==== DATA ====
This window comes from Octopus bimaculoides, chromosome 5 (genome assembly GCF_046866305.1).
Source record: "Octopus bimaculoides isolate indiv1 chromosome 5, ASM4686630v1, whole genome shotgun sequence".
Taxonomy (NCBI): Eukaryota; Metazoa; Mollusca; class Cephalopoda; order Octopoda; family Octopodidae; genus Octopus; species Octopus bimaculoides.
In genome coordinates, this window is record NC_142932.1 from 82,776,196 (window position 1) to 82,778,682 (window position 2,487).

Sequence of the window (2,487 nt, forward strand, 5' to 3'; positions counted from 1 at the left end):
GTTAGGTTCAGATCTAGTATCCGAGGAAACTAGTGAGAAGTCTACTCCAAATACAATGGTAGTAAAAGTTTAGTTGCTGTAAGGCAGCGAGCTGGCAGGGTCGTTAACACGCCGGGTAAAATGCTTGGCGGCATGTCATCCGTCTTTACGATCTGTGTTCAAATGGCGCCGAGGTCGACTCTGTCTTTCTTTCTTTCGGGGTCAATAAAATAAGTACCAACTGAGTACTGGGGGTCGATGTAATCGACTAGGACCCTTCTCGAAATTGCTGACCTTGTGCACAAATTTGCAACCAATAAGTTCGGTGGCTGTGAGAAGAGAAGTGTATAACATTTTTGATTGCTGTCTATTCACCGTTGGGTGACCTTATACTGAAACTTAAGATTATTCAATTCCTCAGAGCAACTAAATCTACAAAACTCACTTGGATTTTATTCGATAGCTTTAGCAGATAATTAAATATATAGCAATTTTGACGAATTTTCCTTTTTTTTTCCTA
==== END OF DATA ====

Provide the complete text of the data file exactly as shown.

This window comes from Octopus bimaculoides, chromosome 5 (genome assembly GCF_046866305.1).
Source record: "Octopus bimaculoides isolate indiv1 chromosome 5, ASM4686630v1, whole genome shotgun sequence".
Taxonomy (NCBI): Eukaryota; Metazoa; Mollusca; class Cephalopoda; order Octopoda; family Octopodidae; genus Octopus; species Octopus bimaculoides.
In genome coordinates, this window is record NC_142932.1 from 82,776,196 (window position 1) to 82,778,682 (window position 2,487).

Sequence of the window (2,487 nt, forward strand, 5' to 3'; positions counted from 1 at the left end):
GTTAGGTTCAGATCTAGTATCCGAGGAAACTAGTGAGAAGTCTACTCCAAATACAATGGTAGTAAAAGTTTAGTTGCTGTAAGGCAGCGAGCTGGCAGGGTCGTTAACACGCCGGGTAAAATGCTTGGCGGCATGTCATCCGTCTTTACGATCTGTGTTCAAATGGCGCCGAGGTCGACTCTGTCTTTCTTTCTTTCGGGGTCAATAAAATAAGTACCAACTGAGTACTGGGGGTCGATGTAATCGACTAGGACCCTTCTCGAAATTGCTGACCTTGTGCACAAATTTGCAACCAATAAGTTCGGTGGCTGTGAGAAGAGAAGTGTATAACATTTTTGATTGCTGTCTATTCACCGTTGGGTGACCTTATACTGAAACTTAAGATTATTCAATTCCTCAGAGCAACTAAATCTACAAAACTCACTTGGATTTTATTCGATAGCTTTAGCAGATAATTAAATATATAGCAATTTTGACGAATTTTCCTTTTTTTTTCCTA